All business relationships have a season – a beginning and an eventual end. I remember working for a restaurant company years ago that had the policy “never let a customer leave unhappy.” The idea was that in a service business it was worth losses to build a great reputation, and so we should do anything to please them.
It worked well…. until some folks figured out that they could milk the system. I remember one family in particular would come in and eat. They would order their favorite items, laugh, joke, and generally enjoy themselves until it was about time for the check. At this point, the mood would turn. The patriarch would say in a grave voice “I am not happy with the service today” and thus would begin the back and forth that would ultimately end up in a manager comping their meal, and apologizing for our failure. The next week the same thing would happen. This was demoralizing for the workers, and could not have really been to the benefit of the customer.
Sometimes it’s best to go with “Win-Win, or No-Deal.” Today I want to talk about when it’s time to say that your relationship has gotten to the point of “No-Deal.”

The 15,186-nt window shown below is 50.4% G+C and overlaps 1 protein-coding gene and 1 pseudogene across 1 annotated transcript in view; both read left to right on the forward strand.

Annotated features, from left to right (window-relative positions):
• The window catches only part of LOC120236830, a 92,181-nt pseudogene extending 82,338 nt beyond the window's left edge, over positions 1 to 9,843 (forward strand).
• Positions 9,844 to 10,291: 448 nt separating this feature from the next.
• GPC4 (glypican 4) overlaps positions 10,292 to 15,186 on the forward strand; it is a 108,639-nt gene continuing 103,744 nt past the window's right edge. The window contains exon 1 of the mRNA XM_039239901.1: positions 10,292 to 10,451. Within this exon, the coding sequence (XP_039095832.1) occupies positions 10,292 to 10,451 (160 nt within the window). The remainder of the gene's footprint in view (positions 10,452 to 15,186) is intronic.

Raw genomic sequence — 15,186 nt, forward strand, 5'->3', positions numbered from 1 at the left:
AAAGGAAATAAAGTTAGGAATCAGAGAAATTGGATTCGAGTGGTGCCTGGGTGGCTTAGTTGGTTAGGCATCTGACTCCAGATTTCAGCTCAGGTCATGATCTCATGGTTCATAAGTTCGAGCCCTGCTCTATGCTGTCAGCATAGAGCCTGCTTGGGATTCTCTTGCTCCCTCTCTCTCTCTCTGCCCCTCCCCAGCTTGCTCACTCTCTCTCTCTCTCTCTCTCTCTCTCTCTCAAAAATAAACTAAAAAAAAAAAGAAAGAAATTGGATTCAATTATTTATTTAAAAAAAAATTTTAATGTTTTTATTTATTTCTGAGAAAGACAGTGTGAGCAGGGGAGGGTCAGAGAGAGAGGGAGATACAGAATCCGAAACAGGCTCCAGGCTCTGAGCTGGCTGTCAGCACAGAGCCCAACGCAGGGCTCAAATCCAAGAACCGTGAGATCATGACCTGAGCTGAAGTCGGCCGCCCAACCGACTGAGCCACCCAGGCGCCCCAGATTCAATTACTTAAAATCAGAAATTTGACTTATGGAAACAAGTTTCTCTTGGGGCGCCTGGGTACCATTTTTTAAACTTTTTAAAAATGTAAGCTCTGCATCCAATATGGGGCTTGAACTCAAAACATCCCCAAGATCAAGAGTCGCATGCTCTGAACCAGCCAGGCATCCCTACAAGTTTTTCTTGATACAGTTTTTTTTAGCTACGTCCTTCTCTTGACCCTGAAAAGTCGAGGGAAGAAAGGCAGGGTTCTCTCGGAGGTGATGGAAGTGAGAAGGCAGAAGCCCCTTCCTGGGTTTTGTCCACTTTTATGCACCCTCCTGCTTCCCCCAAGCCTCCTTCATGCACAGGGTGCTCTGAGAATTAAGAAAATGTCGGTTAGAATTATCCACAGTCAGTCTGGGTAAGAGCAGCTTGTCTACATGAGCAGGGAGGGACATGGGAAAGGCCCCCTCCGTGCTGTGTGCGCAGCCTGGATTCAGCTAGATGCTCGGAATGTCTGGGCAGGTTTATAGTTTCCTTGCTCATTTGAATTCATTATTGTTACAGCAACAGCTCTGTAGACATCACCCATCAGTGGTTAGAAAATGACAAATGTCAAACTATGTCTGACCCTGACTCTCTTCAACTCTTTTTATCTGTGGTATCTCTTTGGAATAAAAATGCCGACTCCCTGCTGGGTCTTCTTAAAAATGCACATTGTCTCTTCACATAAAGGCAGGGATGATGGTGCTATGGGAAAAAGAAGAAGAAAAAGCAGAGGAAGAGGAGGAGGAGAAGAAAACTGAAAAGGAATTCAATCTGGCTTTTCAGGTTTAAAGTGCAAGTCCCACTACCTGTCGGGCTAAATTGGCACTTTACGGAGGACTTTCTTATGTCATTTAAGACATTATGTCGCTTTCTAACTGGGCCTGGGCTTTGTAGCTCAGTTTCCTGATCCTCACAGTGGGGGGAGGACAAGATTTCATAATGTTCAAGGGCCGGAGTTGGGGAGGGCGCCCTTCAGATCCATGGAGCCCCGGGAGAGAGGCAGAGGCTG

It started out with such promise. You had a product or service that your customer needed – you began your relationship with them, and they have been with you a long time. Perhaps they have been with you since the beginning, or maybe they are a large dollar volume. How could you let that end?
- You need to make a profit. The primary reason that your business exists is profit. Before some of you complain that I’m sounding a bit like Gordon Gekko, there’s more to sustainable business than profit, and of course you MUST serve customers well. If you serve without making a profit, everyone loses. You need to take a look at your list of clients and determine which ones are profitable.
- How much revenue do you get from this client?
- How much does it cost you to serve this client?
- Is there any opportunity to increase profitability of this relationship (e.g. incremental services or products, serving new groups or other parts of the same company?)
- You need to have a Win-Win relationship. I worked with a company where one client was profitable, but was demeaning and very difficult to deal with. Every meeting with him was grueling. How well could they serve their other clients after verbal beating by him?
At the end of the day, your goal is to add value to your clients in a way that helps you sustain your business, too. When you do the analysis and determine that isn’t working, and can’t be fixed, it’s time to say good-bye.